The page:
Responsible applicant and co-applicants

Publications

Publication
Cardiac channelopathies: Genetic and molecular mechanisms
Abriel Hugues, Zaklyazminskaya Elena V. (2013), Cardiac channelopathies: Genetic and molecular mechanisms, in GENE, 517(1), 1-11.
Characterization of 2 Genetic Variants of Na(v)1.5-Arginine 689 Found in Patients with Cardiac Arrhythmias
Sottas Valentin, Rougier Jean-Sebastien, Jousset Florian, Kucera Jan P., Shestak Anna, Makarov Leonid M., Zaklyazminskaya Elena V., Abriel Hugues (2013), Characterization of 2 Genetic Variants of Na(v)1.5-Arginine 689 Found in Patients with Cardiac Arrhythmias, in JOURNAL OF CARDIOVASCULAR ELECTROPHYSIOLOGY, 24(9), 1037-1046.

Communication with the public

Communication Title Media Place Year
Media relations: print media, online media Funding: The Scientific Cooperation Between Eastern Europe and Switzerland Programme Circulation International 2011

Associated projects

Number Title Start Funding scheme
127682 Inherited Channelopathies 01.09.2010 International Exploratory Workshops
147060 Molecular Determinants of Nav1.5 Multiprotein Complexes in Cardiac Cells 01.04.2013 Project funding (Div. I-III)

Abstract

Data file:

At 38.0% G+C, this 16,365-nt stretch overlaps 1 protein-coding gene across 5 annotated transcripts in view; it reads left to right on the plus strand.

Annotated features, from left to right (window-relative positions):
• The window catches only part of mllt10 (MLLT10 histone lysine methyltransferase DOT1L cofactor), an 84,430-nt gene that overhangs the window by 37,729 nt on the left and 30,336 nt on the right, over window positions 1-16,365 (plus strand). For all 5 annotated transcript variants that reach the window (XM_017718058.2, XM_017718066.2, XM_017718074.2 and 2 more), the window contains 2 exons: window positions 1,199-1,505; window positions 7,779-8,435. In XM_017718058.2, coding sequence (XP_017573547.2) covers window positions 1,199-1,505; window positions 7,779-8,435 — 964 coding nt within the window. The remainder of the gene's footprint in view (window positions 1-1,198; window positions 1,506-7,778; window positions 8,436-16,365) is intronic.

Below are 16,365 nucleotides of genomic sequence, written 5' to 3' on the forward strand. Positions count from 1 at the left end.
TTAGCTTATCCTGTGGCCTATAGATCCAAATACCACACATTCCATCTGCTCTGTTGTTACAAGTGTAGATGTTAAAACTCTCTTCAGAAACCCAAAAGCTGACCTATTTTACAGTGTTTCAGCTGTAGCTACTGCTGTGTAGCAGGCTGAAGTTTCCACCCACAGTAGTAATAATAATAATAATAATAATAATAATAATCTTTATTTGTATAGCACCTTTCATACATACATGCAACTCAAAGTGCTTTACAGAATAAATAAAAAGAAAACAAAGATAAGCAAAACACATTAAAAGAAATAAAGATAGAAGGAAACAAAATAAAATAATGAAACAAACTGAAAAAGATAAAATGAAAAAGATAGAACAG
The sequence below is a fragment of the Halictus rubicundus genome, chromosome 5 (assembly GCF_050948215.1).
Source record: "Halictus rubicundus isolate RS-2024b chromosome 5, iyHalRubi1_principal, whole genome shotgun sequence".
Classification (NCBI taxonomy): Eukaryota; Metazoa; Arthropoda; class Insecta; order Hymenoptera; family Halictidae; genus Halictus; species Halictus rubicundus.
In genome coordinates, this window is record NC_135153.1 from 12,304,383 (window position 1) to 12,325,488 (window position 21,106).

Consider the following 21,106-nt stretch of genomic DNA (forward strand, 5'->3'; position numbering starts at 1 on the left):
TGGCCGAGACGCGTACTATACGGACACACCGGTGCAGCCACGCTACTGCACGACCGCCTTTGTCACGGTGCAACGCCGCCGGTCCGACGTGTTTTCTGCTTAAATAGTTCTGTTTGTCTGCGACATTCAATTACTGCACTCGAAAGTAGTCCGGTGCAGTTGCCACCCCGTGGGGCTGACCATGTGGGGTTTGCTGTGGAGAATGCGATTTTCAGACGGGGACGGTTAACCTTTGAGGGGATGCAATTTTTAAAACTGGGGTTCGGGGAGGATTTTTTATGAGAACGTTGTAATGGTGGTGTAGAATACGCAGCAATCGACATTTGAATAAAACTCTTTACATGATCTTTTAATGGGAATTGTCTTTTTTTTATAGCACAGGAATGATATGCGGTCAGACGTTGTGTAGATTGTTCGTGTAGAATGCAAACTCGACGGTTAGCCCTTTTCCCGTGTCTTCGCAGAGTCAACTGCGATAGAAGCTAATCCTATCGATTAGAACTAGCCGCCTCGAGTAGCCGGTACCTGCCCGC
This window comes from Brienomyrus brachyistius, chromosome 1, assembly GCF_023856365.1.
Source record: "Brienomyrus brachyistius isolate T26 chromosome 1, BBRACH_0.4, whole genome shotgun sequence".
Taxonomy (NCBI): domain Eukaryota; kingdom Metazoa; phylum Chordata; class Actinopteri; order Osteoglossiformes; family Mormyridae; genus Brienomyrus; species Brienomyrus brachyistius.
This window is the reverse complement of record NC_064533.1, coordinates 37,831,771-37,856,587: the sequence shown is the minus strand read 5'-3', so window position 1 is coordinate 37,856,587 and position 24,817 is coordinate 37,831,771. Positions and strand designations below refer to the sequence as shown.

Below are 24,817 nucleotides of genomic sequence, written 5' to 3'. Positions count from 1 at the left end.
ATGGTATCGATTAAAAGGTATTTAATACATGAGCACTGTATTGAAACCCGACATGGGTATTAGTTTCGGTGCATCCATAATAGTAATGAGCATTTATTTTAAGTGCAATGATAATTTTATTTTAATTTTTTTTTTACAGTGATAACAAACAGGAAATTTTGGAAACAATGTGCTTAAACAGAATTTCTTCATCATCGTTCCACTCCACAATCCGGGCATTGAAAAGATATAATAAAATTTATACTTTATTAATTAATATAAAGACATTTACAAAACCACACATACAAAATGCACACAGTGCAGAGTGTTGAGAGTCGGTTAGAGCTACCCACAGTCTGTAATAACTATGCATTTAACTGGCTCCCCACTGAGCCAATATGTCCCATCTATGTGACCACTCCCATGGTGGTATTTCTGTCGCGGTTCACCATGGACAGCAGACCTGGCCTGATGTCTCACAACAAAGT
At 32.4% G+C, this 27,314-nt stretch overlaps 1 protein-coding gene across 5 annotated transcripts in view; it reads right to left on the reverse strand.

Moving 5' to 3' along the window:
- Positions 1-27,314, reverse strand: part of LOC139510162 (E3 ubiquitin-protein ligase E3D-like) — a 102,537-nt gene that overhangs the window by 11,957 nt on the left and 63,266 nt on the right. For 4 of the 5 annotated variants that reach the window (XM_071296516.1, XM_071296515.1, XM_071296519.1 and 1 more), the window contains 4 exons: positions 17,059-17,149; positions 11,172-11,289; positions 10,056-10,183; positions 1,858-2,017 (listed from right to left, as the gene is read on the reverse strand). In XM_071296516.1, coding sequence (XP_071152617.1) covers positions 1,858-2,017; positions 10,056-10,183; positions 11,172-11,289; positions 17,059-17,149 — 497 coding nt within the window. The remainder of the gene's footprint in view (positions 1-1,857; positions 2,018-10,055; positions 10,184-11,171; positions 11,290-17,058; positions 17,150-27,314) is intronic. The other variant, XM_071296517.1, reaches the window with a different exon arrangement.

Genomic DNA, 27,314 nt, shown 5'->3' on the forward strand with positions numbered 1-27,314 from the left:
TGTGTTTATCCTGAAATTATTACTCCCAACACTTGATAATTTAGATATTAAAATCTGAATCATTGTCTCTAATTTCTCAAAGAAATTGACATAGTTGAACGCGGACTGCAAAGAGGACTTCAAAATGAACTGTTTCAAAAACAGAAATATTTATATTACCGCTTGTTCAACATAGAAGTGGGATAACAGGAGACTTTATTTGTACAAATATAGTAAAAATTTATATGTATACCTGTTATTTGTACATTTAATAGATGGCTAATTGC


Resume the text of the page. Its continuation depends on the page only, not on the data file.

Background - Recent genetic findings have shown that cardiac ion channel dysfunction plays a central role in the genesis of arrhythmias leading to sudden cardiac death (SCD), defining the field of cardiac genetic channelopathies. The mutations found in these patients are not only in the genes encoding ion channel subunits, but also in genes coding for ion channel-regulatory proteins. Three proteins from the syntrophin family, alpha-1-syntrophin, beta-1-syntrophin, and beta-2-syntrophin, are known to be expressed widely (mainly in neural and muscular tissues) and to be part of dystrophin-associated multiprotein complex. Syntrophins were shown to interact with the carboxy-terminus of the voltage-gated sodium channel Nav1.5; and it was recently reported that mutations in the gene SNTA1, coding for alpha1-syntrophin, can cause congenital Long QT Syndrome (LQTS), the first described syndrome of this group of diseases. Unfortunately, the pathogenetic mechanisms leading to cardiac arrhythmias via alpha-1-syntrophin dysfunction are still not completely understood. Furthermore, two additional syntrophin genes (gamma 1 and 2) were described, SNTG1 and SNTG2, but only SNTG2 is expressed in the heart.In the group of Dr. H. Abriel, it has been recently shown (unpublished data) that Nav1.5 also interacts with a protein called SAP97 (belonging to the family of anchoring MAGUK proteins), and that SAP97 is involved in regulating the membrane density of the Nav1.5 protein at the cell surface. DLG1 is the gene coding for SAP97. Thus far, the genetic polymorphism of these genes as well as their implication in human diseases is still poorly understood. Working Hypothesis - Since mutations in the gene coding for Nav1.5 may lead to a long list of cardiac pathological phenotypes, we postulate that gene variants coding for Nav1.5 associated-proteins may also be responsible for similar diseases. By screening such genes, we expect to find pathogenic genetic variants in SNTA1, SNTB1, SNTB2, and SNTG2, as well as DLG1 genes in patients with Long QT syndrome, Short QT syndrome, Brugada syndrome, Idiopathic ventricular fibrillation or idiopathic dilated cardiomyopathy. Accordingly, the specific aims of this research proposal are:1.To investigate the genetic diversity in syntrophin (SNT1A, SNT1B, SNT2B, SNTG2) genes in patients with cardiac electrical disorders and in healthy controls.2.To investigate the genetic diversity in SAP97 (DLG1) gene in patients with cardiac electrical disorders and in healthy controls.3.To compare the prevalence of the found genetic variants of SNT1A, SNT1B, SNT2B, SNTG2 and DLG1 in different ethnic groups from Russia, Ukraine, and Switzerland.4.To analyze the role of the genetic variants of the syntrophin genes in cellular re-expression experiments.5.To study the role of the genetic variants of the SAP97 gene in cellular re-expression experiments.Experimental Design - In this project, we plan to 1) enroll patients from Ukraine with the mentioned pathological phenotypes (and continue to enroll Swiss and Russian patients); 2) perform genetic analysis of the 5 genes in Moscow; and 3) study the genetic variants found in these genes in Bern.Expected Value of the Project - The findings of this project will permit 1) a better understanding of the roles of these proteins in regulating Nav1.5 in cardiac cells; 2) to demonstrate the roles of these genes in cardiac channelopathies; and 3) a more accurate and effective genetic counseling of patients with cardiac arrhythmias of genetic origin.